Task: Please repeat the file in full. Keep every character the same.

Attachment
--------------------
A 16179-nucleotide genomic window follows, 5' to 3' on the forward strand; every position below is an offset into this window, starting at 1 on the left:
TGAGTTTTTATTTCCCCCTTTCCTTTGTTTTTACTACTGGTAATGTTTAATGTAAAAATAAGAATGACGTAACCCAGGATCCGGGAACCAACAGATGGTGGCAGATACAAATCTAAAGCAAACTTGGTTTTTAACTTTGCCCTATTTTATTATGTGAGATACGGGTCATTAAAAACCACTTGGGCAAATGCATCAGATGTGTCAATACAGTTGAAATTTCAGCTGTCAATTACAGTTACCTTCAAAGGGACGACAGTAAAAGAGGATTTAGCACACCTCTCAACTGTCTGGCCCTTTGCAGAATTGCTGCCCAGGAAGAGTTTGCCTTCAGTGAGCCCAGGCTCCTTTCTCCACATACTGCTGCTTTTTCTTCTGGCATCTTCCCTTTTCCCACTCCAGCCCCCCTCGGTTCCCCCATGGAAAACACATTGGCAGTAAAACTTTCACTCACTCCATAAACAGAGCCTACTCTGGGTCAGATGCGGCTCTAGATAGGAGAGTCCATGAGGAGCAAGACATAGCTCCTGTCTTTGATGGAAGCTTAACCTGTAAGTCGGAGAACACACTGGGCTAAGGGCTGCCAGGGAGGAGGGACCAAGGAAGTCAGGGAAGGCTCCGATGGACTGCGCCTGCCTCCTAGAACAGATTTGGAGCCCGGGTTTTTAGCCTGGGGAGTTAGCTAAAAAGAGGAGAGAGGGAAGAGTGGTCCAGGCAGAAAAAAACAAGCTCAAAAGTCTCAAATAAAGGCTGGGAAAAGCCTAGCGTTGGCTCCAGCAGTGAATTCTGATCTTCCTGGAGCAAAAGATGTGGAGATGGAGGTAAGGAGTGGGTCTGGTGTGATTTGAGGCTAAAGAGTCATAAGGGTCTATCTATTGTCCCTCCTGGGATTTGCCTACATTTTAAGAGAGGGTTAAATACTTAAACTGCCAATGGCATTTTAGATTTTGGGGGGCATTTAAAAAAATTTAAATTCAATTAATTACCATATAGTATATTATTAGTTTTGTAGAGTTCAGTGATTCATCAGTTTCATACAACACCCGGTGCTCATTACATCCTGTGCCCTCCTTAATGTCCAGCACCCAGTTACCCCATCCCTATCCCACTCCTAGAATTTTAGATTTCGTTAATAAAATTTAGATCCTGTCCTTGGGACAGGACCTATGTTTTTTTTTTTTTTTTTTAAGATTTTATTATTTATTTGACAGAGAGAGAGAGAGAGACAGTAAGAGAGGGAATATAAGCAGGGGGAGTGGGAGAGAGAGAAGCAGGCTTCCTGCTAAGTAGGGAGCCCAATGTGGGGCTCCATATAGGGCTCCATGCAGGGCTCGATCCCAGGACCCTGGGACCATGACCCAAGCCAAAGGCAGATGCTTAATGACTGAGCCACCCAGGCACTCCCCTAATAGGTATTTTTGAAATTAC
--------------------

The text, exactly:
A 16179-nucleotide genomic window follows, 5' to 3' on the forward strand; every position below is an offset into this window, starting at 1 on the left:
TGAGTTTTTATTTCCCCCTTTCCTTTGTTTTTACTACTGGTAATGTTTAATGTAAAAATAAGAATGACGTAACCCAGGATCCGGGAACCAACAGATGGTGGCAGATACAAATCTAAAGCAAACTTGGTTTTTAACTTTGCCCTATTTTATTATGTGAGATACGGGTCATTAAAAACCACTTGGGCAAATGCATCAGATGTGTCAATACAGTTGAAATTTCAGCTGTCAATTACAGTTACCTTCAAAGGGACGACAGTAAAAGAGGATTTAGCACACCTCTCAACTGTCTGGCCCTTTGCAGAATTGCTGCCCAGGAAGAGTTTGCCTTCAGTGAGCCCAGGCTCCTTTCTCCACATACTGCTGCTTTTTCTTCTGGCATCTTCCCTTTTCCCACTCCAGCCCCCCTCGGTTCCCCCATGGAAAACACATTGGCAGTAAAACTTTCACTCACTCCATAAACAGAGCCTACTCTGGGTCAGATGCGGCTCTAGATAGGAGAGTCCATGAGGAGCAAGACATAGCTCCTGTCTTTGATGGAAGCTTAACCTGTAAGTCGGAGAACACACTGGGCTAAGGGCTGCCAGGGAGGAGGGACCAAGGAAGTCAGGGAAGGCTCCGATGGACTGCGCCTGCCTCCTAGAACAGATTTGGAGCCCGGGTTTTTAGCCTGGGGAGTTAGCTAAAAAGAGGAGAGAGGGAAGAGTGGTCCAGGCAGAAAAAAACAAGCTCAAAAGTCTCAAATAAAGGCTGGGAAAAGCCTAGCGTTGGCTCCAGCAGTGAATTCTGATCTTCCTGGAGCAAAAGATGTGGAGATGGAGGTAAGGAGTGGGTCTGGTGTGATTTGAGGCTAAAGAGTCATAAGGGTCTATCTATTGTCCCTCCTGGGATTTGCCTACATTTTAAGAGAGGGTTAAATACTTAAACTGCCAATGGCATTTTAGATTTTGGGGGGCATTTAAAAAAATTTAAATTCAATTAATTACCATATAGTATATTATTAGTTTTGTAGAGTTCAGTGATTCATCAGTTTCATACAACACCCGGTGCTCATTACATCCTGTGCCCTCCTTAATGTCCAGCACCCAGTTACCCCATCCCTATCCCACTCCTAGAATTTTAGATTTCGTTAATAAAATTTAGATCCTGTCCTTGGGACAGGACCTATGTTTTTTTTTTTTTTTTTTAAGATTTTATTATTTATTTGACAGAGAGAGAGAGAGAGACAGTAAGAGAGGGAATATAAGCAGGGGGAGTGGGAGAGAGAGAAGCAGGCTTCCTGCTAAGTAGGGAGCCCAATGTGGGGCTCCATATAGGGCTCCATGCAGGGCTCGATCCCAGGACCCTGGGACCATGACCCAAGCCAAAGGCAGATGCTTAATGACTGAGCCACCCAGGCACTCCCCTAATAGGTATTTTTGAAATTAC